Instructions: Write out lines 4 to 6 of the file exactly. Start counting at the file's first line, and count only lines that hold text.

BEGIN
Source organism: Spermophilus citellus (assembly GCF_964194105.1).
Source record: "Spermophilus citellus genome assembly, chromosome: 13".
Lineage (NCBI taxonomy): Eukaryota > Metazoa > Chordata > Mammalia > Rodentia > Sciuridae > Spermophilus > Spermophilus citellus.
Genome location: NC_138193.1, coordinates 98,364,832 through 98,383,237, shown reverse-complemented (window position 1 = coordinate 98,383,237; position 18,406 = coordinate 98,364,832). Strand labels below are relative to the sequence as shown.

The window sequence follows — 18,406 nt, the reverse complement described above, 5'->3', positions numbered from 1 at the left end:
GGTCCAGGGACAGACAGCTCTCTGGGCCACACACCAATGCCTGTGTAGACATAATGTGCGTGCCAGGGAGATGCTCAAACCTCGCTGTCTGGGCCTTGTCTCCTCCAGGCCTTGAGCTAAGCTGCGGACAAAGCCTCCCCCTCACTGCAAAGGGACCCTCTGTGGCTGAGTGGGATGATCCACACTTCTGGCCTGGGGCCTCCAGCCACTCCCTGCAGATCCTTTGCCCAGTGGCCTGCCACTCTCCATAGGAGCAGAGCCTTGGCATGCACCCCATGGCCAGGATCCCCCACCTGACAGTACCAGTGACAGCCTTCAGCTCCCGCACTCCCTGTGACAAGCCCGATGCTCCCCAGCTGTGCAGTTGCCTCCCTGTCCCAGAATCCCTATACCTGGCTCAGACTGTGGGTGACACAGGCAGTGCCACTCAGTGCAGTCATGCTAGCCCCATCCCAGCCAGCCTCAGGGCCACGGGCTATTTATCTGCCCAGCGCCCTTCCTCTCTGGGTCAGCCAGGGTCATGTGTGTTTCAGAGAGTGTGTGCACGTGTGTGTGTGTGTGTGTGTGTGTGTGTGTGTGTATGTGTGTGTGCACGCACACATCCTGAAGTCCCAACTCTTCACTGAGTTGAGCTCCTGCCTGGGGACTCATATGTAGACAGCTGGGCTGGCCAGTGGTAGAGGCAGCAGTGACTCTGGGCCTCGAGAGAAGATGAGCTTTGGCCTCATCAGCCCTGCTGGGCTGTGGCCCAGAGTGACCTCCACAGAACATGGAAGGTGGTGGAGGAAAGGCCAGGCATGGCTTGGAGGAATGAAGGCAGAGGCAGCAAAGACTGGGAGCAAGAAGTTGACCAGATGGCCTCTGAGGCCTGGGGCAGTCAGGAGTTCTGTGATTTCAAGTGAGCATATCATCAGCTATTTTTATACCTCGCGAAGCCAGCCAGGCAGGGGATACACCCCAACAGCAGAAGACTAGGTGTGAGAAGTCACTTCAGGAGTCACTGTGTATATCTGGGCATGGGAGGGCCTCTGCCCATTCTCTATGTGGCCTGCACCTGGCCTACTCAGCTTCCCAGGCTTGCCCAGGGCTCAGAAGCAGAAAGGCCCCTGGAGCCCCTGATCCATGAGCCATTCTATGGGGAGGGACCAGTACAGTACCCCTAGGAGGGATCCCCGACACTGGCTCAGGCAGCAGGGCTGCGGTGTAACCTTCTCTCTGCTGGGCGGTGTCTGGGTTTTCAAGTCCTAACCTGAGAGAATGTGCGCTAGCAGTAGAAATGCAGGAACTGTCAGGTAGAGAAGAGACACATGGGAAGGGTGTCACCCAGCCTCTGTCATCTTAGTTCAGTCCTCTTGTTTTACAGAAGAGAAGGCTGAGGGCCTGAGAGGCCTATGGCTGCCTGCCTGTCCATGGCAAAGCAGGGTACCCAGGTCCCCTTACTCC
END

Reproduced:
Genome location: NC_138193.1, coordinates 98,364,832 through 98,383,237, shown reverse-complemented (window position 1 = coordinate 98,383,237; position 18,406 = coordinate 98,364,832). Strand labels below are relative to the sequence as shown.

The window sequence follows — 18,406 nt, the reverse complement described above, 5'->3', positions numbered from 1 at the left end:
GGTCCAGGGACAGACAGCTCTCTGGGCCACACACCAATGCCTGTGTAGACATAATGTGCGTGCCAGGGAGATGCTCAAACCTCGCTGTCTGGGCCTTGTCTCCTCCAGGCCTTGAGCTAAGCTGCGGACAAAGCCTCCCCCTCACTGCAAAGGGACCCTCTGTGGCTGAGTGGGATGATCCACACTTCTGGCCTGGGGCCTCCAGCCACTCCCTGCAGATCCTTTGCCCAGTGGCCTGCCACTCTCCATAGGAGCAGAGCCTTGGCATGCACCCCATGGCCAGGATCCCCCACCTGACAGTACCAGTGACAGCCTTCAGCTCCCGCACTCCCTGTGACAAGCCCGATGCTCCCCAGCTGTGCAGTTGCCTCCCTGTCCCAGAATCCCTATACCTGGCTCAGACTGTGGGTGACACAGGCAGTGCCACTCAGTGCAGTCATGCTAGCCCCATCCCAGCCAGCCTCAGGGCCACGGGCTATTTATCTGCCCAGCGCCCTTCCTCTCTGGGTCAGCCAGGGTCATGTGTGTTTCAGAGAGTGTGTGCACGTGTGTGTGTGTGTGTGTGTGTGTGTGTGTGTGTATGTGTGTGTGCACGCACACATCCTGAAGTCCCAACTCTTCACTGAGTTGAGCTCCTGCCTGGGGACTCATATGTAGACAGCTGGGCTGGCCAGTGGTAGAGGCAGCAGTGACTCTGGGCCTCGAGAGAAGATGAGCTTTGGCCTCATCAGCCCTGCTGGGCTGTGGCCCAGAGTGACCTCCACAGAACATGGAAGGTGGTGGAGGAAAGGCCAGGCATGGCTTGGAGGAATGAAGGCAGAGGCAGCAAAGACTGGGAGCAAGAAGTTGACCAGATGGCCTCTGAGGCCTGGGGCAGTCAGGAGTTCTGTGATTTCAAGTGAGCATATCATCAGCTATTTTTATACCTCGCGAAGCCAGCCAGGCAGGGGATACACCCCAACAGCAGAAGACTAGGTGTGAGAAGTCACTTCAGGAGTCACTGTGTATATCTGGGCATGGGAGGGCCTCTGCCCATTCTCTATGTGGCCTGCACCTGGCCTACTCAGCTTCCCAGGCTTGCCCAGGGCTCAGAAGCAGAAAGGCCCCTGGAGCCCCTGATCCATGAGCCATTCTATGGGGAGGGACCAGTACAGTACCCCTAGGAGGGATCCCCGACACTGGCTCAGGCAGCAGGGCTGCGGTGTAACCTTCTCTCTGCTGGGCGGTGTCTGGGTTTTCAAGTCCTAACCTGAGAGAATGTGCGCTAGCAGTAGAAATGCAGGAACTGTCAGGTAGAGAAGAGACACATGGGAAGGGTGTCACCCAGCCTCTGTCATCTTAGTTCAGTCCTCTTGTTTTACAGAAGAGAAGGCTGAGGGCCTGAGAGGCCTATGGCTGCCTGCCTGTCCATGGCAAAGCAGGGTACCCAGGTCCCCTTACTCC